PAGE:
Beyond The Obvious: Killer questions that spark game-changing innovation

Reviewed by: 
Phil McKinney
Alistair Schofield, Managing Director, Extensor Limited

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Because we have a section on the Extensor website containing book reviews I am occasionally contacted by publishers to see if we would like to review their latest publications.  On most occasions I turn them down, but when Hyperion called me regarding Phil McKinney’s book ‘Beyond the Obvious’ I was intrigued for two reasons; the first was that the author was such a successful innovator during his time at Hewlett Packard, and secondly, because innovation is one of the most difficult goals for many businesses.

At HP McKinney had been the Chief Technology Officer for their Personal Systems Group with responsibility for the strategic planning and long-range R&D programmes for all of the company’s PC and notebook products.  He also was the founder of the Innovations Programme Office at HP and has regularly been profiled and written about as a key though-leader in the IT industry.

His objective in writing the book was to share his ideas on innovation, to show how companies can innovate by moving beyond the usual incremental and ‘obvious’ approach and by applying the techniques he has used to uncover new ideas and opportunities.

The book avoids the trap that so many management books fall into of trying to oversimplify what is an inherently complex process.  This makes it less easy to read and follow but far more valuable for someone with a genuine interest in the subject.

McKinney also acknowledges that the main barrier to innovation for most companies is both their culture and the fact that they start with the wrong premise.  He writes:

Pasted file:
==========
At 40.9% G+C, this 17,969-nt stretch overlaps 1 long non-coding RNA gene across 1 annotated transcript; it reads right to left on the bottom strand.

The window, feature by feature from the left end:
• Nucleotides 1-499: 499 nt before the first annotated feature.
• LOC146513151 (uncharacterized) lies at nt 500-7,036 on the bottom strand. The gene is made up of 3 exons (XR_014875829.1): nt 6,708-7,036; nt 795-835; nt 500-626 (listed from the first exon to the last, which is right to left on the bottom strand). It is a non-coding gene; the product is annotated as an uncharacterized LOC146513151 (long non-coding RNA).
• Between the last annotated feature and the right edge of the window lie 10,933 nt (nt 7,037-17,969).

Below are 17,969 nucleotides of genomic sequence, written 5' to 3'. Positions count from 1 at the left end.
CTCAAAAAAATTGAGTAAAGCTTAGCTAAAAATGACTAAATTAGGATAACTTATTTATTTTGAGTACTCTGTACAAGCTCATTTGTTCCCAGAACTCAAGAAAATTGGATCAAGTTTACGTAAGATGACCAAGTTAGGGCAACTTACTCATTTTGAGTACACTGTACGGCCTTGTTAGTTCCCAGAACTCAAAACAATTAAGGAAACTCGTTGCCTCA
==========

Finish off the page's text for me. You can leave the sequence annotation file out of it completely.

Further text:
"The first step to freeing yourself to find innovations is to recognize that the knowledge you currently have is insufficient, and that you need to go out and discover new information that will lead you to new products or concepts.  Many organizations want to start from a position of certainty.  They make statements rather than ask questions.  Good innovators are naturally curious and willing to learn more.  The best way to do this is to explore and ask questions.  Yet asking questions is not in our corporate nature, unless we already know the answer.”

McKinney then tackles the barriers people pose to innovation through their desire for the status quo and their resistance to change.  He describes these people as ‘corporate antibodies’, drawing an analogy with antibodies in our immune systems that seek out and destroy foreign objects.  He describes four kinds of corporate antibodies for innovation:

  1. Ego (“I already thought of that”)
  2. Fatigue (“We tried that before”)
  3. No risk (“Insufficient ROI” or “We can’t afford it”)
  4. Comfort (“Don't rock the boat”)

In the next section of the book McKinney describes his FIRE methodology:  Focus, Ideation, Ranking and Execution - basically a high level innovation methodology. 

  • Focus – Identifying the areas (e.g. customers, products etc.) where you need/want to innovate.
  • Ideation – Generating great ideas by asking killer questions.
  • Ranking – Ranking your ideas using five simple questions to identify the best.
  • Execution – Turn your best ideas into killer innovation through a question-based stage-gate process.

Having introduced the FIRE methodology, McKinney shows how each step of the process is managed and governed by asking good questions.  Who is your customer?  What criteria do they use to select your product?  Who is using it in unanticipated ways?  What is your offering? etc. 

At the end of the book McKinney provides practical examples of how the process comes together using case studies based on his own experiences.

My conclusion is that the book is not for everyone, but that for people with a genuine interest in innovation or a burning need to innovate, the book provides valuable insights into approaches a person can use to truly challenge established conventions and see the world from an alternative perspective.

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